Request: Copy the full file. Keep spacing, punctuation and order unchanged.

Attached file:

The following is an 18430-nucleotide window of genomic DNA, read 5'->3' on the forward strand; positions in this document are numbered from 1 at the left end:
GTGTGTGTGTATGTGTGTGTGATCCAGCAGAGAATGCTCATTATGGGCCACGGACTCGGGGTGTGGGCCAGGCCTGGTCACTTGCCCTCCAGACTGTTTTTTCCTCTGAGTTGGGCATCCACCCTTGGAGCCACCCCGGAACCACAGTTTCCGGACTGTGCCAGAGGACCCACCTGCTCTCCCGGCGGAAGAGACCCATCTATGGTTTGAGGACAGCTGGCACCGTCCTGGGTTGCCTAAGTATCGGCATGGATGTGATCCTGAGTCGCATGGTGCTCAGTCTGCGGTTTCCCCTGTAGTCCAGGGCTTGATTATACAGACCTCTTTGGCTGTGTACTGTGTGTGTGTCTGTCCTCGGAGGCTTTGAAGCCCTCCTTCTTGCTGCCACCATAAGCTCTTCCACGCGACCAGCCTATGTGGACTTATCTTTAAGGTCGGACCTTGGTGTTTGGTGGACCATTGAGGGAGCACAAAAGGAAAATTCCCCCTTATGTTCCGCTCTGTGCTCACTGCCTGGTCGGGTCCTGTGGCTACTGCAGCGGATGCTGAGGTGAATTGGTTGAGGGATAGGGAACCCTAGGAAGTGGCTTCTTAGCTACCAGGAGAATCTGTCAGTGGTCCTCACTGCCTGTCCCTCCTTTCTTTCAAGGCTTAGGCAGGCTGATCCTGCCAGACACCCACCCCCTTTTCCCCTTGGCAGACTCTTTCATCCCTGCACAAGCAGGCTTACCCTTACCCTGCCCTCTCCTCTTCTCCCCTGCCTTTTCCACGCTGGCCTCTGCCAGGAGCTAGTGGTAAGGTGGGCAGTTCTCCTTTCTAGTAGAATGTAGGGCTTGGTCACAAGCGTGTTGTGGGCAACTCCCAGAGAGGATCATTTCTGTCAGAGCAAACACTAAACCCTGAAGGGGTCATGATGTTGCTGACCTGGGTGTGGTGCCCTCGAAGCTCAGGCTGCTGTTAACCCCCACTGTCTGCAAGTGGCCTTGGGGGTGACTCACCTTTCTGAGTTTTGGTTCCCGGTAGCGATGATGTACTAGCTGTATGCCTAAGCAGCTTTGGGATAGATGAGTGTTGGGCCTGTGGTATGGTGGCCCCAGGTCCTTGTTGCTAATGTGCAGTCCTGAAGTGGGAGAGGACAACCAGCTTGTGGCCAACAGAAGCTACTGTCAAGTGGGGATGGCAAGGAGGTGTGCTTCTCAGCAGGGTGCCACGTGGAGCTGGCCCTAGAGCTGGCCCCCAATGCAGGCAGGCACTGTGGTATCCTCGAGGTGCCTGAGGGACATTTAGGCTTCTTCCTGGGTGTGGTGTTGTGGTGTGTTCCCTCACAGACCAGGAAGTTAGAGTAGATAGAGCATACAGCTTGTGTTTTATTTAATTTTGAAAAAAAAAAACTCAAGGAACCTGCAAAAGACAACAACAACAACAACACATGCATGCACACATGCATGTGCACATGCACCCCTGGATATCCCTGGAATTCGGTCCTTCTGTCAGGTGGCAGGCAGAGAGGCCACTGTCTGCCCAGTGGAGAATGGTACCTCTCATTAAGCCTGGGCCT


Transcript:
The following is an 18430-nucleotide window of genomic DNA, read 5'->3' on the forward strand; positions in this document are numbered from 1 at the left end:
GTGTGTGTGTATGTGTGTGTGATCCAGCAGAGAATGCTCATTATGGGCCACGGACTCGGGGTGTGGGCCAGGCCTGGTCACTTGCCCTCCAGACTGTTTTTTCCTCTGAGTTGGGCATCCACCCTTGGAGCCACCCCGGAACCACAGTTTCCGGACTGTGCCAGAGGACCCACCTGCTCTCCCGGCGGAAGAGACCCATCTATGGTTTGAGGACAGCTGGCACCGTCCTGGGTTGCCTAAGTATCGGCATGGATGTGATCCTGAGTCGCATGGTGCTCAGTCTGCGGTTTCCCCTGTAGTCCAGGGCTTGATTATACAGACCTCTTTGGCTGTGTACTGTGTGTGTGTCTGTCCTCGGAGGCTTTGAAGCCCTCCTTCTTGCTGCCACCATAAGCTCTTCCACGCGACCAGCCTATGTGGACTTATCTTTAAGGTCGGACCTTGGTGTTTGGTGGACCATTGAGGGAGCACAAAAGGAAAATTCCCCCTTATGTTCCGCTCTGTGCTCACTGCCTGGTCGGGTCCTGTGGCTACTGCAGCGGATGCTGAGGTGAATTGGTTGAGGGATAGGGAACCCTAGGAAGTGGCTTCTTAGCTACCAGGAGAATCTGTCAGTGGTCCTCACTGCCTGTCCCTCCTTTCTTTCAAGGCTTAGGCAGGCTGATCCTGCCAGACACCCACCCCCTTTTCCCCTTGGCAGACTCTTTCATCCCTGCACAAGCAGGCTTACCCTTACCCTGCCCTCTCCTCTTCTCCCCTGCCTTTTCCACGCTGGCCTCTGCCAGGAGCTAGTGGTAAGGTGGGCAGTTCTCCTTTCTAGTAGAATGTAGGGCTTGGTCACAAGCGTGTTGTGGGCAACTCCCAGAGAGGATCATTTCTGTCAGAGCAAACACTAAACCCTGAAGGGGTCATGATGTTGCTGACCTGGGTGTGGTGCCCTCGAAGCTCAGGCTGCTGTTAACCCCCACTGTCTGCAAGTGGCCTTGGGGGTGACTCACCTTTCTGAGTTTTGGTTCCCGGTAGCGATGATGTACTAGCTGTATGCCTAAGCAGCTTTGGGATAGATGAGTGTTGGGCCTGTGGTATGGTGGCCCCAGGTCCTTGTTGCTAATGTGCAGTCCTGAAGTGGGAGAGGACAACCAGCTTGTGGCCAACAGAAGCTACTGTCAAGTGGGGATGGCAAGGAGGTGTGCTTCTCAGCAGGGTGCCACGTGGAGCTGGCCCTAGAGCTGGCCCCCAATGCAGGCAGGCACTGTGGTATCCTCGAGGTGCCTGAGGGACATTTAGGCTTCTTCCTGGGTGTGGTGTTGTGGTGTGTTCCCTCACAGACCAGGAAGTTAGAGTAGATAGAGCATACAGCTTGTGTTTTATTTAATTTTGAAAAAAAAAAACTCAAGGAACCTGCAAAAGACAACAACAACAACAACACATGCATGCACACATGCATGTGCACATGCACCCCTGGATATCCCTGGAATTCGGTCCTTCTGTCAGGTGGCAGGCAGAGAGGCCACTGTCTGCCCAGTGGAGAATGGTACCTCTCATTAAGCCTGGGCCT